After months of getting hammered by Hispanics for failing to tackle comprehensive immigration reform, Democrats are now hoping to pass the much narrower DREAM Act. The bill, which would legalize young undocumented immigrants who attend college or enlist in the military, has proved politically popular in the past and has garnered bipartisan support.
As polls show voters defecting in droves from Democrats, one bastion of support you'd think the party could count on is Hispanics. They turned out in force in 2006 and 2008 to punish Republicans for their shrill rhetoric on illegal immigration, reversing the party's historic gains among Latinos under George W.
He has outlasted eight U.S. presidents, survived countless CIA efforts to do him in, and his communist regime has remained in power for a generation after the collapse of his Soviet sponsors. So what does the leader of the 1959 Cuban revolution think now of the system he created? Last week The Atlantic's Jeffrey Goldberg reported Fidel Castro's startlingly honest assessment: "The Cuban model doesn't even work for us anymore."
Kendrick Meek's 26-point trouncing of billionaire Jeff Greene in the Florida Democratic Senate primary last night gives his campaign a much-needed boost. The real loser last night, though, was Charlie Crist. Had Greene pulled off an upset, Democrats would likely have fled the billionaire in droves and headed straight into the arms of the governor.
On the eve of Arizona's immigration law's taking effect, U.S. district judge Susan Bolton blocked its most controversial elements. So where do things go from here?
Interest groups of all sorts--big business, farmers, human-rights advocates, religious organizations, even many Cuban-Americans--have united to back a new congressional bill that would lift the travel ban and further loosen restrictions on U.S. agricultural sales to the island. Will hardline Cuban-Americans be able to defeat the bill?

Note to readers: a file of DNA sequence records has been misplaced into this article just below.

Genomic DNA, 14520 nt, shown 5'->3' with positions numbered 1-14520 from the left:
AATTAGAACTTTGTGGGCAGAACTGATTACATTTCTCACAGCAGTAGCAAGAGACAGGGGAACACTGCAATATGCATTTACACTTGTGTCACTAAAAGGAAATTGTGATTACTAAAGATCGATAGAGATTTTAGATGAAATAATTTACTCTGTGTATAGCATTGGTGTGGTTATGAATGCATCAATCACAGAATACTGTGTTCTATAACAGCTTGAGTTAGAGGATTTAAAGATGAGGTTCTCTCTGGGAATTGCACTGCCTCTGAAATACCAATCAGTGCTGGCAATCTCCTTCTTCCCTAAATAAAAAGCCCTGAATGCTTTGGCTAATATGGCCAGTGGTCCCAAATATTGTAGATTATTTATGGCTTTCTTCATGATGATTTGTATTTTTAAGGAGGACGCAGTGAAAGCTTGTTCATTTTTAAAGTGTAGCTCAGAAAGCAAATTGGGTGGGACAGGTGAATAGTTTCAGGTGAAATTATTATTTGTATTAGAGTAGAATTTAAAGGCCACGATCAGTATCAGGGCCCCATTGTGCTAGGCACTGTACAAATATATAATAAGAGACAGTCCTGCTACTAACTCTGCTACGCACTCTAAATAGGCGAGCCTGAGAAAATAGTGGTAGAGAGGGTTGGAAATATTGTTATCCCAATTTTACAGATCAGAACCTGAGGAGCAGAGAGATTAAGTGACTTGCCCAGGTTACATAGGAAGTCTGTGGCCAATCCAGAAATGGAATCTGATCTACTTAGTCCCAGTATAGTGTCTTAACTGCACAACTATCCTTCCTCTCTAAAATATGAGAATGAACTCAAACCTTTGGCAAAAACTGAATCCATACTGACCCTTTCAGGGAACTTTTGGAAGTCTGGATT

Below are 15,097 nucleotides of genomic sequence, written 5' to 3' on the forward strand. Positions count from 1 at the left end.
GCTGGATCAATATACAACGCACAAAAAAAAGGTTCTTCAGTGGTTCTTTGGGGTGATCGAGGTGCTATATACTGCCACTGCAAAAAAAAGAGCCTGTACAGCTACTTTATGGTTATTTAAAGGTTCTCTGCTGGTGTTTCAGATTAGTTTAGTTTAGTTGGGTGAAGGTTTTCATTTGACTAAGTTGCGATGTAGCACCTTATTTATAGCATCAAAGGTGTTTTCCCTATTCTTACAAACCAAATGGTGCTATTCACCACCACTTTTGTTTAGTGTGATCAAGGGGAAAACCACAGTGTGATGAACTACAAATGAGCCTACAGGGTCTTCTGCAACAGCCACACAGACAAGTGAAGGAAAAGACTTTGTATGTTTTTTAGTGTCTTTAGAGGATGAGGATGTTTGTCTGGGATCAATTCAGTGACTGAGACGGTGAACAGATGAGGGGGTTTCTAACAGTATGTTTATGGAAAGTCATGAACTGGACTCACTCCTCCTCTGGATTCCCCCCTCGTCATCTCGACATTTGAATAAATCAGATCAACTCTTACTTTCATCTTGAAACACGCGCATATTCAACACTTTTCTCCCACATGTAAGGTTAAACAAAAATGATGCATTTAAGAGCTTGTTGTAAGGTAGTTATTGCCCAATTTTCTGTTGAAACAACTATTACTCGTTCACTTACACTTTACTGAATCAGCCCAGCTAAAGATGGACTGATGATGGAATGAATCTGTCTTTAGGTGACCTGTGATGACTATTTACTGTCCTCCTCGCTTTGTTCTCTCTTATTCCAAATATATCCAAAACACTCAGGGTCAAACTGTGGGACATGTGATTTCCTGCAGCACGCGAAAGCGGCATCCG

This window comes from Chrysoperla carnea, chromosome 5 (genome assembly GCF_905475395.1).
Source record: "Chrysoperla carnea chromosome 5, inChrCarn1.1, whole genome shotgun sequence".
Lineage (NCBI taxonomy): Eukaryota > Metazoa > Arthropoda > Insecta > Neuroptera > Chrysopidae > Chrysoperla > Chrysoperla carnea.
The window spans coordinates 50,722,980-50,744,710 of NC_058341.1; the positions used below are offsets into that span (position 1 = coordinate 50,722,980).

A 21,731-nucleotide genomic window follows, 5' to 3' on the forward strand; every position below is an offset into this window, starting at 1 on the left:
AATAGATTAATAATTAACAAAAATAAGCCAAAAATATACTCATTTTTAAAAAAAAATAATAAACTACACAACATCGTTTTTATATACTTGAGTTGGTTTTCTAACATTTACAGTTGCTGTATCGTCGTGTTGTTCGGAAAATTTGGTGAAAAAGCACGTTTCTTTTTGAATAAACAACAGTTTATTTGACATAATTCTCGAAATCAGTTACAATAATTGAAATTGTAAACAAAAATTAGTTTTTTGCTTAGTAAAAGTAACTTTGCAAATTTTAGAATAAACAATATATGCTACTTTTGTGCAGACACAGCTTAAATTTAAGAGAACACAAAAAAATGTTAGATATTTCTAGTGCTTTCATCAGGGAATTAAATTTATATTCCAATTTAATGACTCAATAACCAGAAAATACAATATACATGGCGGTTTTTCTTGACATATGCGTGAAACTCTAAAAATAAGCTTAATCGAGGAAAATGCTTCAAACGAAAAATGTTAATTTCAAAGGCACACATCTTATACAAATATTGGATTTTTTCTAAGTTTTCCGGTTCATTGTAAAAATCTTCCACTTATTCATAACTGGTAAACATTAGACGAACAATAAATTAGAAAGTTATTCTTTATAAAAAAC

Not long ago, Florida's governor seemed like a dead pol walking. Tea Party favorite Marco Rubio was thrashing him in the Republican primary for the U.S. Senate. Crist's 30-point lead had swung to a 30-point deficit; funding was drying up, as were endorsements. Now he's back, and ready to prove that centrists can win.
Last Tuesday, the upper crust of South Carolina's Republican establishment gathered at the tony Spartanburg home of Karen Floyd, the state party chair. They'd come for a $1,000-per-couple GOP fundraiser, headlined by visiting Gov. Tim Pawlenty of Minnesota. Among the luminaries were Roger Milliken, a billionaire textile magnate who has donated millions to the party, and Robert Chapman, a retired federal appellate judge appointed by Ronald Reagan.
Seated in his dimly lit den on a rural stretch of highway in Manning, S.C., Alvin Greene rattles off talking points for his unlikely candidacy for U.S. Senate. The 32-year-old unemployed Army vet came from nowhere to win the Democratic primary earlier this month, raising suspicions of dirty tricks. But another possibility is emerging: this was the quixotic quest of a strange man.
Yet again, Americans are suffering a period of national distress over illegal immigration. However a little-known, but enormously significant, demographic development is unfolding south of our border that could make all this angst ultimately an over-reaction.
Try as it might, the Tea Party just can't shake the accusations of racism. As I wrote in an article last month, recent polling seemed to confirm many people's darkest suspicions about the movement—that it was motivated not just by antipathy toward big government but also by racial animus.
At the heart of the debate over illegal immigration lies one key question: are immigrants good or bad for the economy? The American public overwhelmingly thinks they're bad. In a recent New York Times/CBS News poll, 74 percent of respondents said illegal immigrants weakened the economy, compared to only 17 percent who said they strengthened it.
Yesterday, I noted that a new push by the National Association of Evangelicals in support of comprehensive immigration reform faces a key obstacle: opposition from the grassroots.
Today came the news that the National Association of Evangelicals is launching a new campaign in support of comprehensive immigration reform. It'll debut with a full-page ad in Roll Call on Thursday that will argue for including a path to citizenship for immigrants who are in the country illegally.
As speculation that Florida Gov. Charlie Crist will run for U.S. Senate as an independent reaches a fever pitch, it's worth revisiting Sen. Joe Lieberman's independent run in 2006.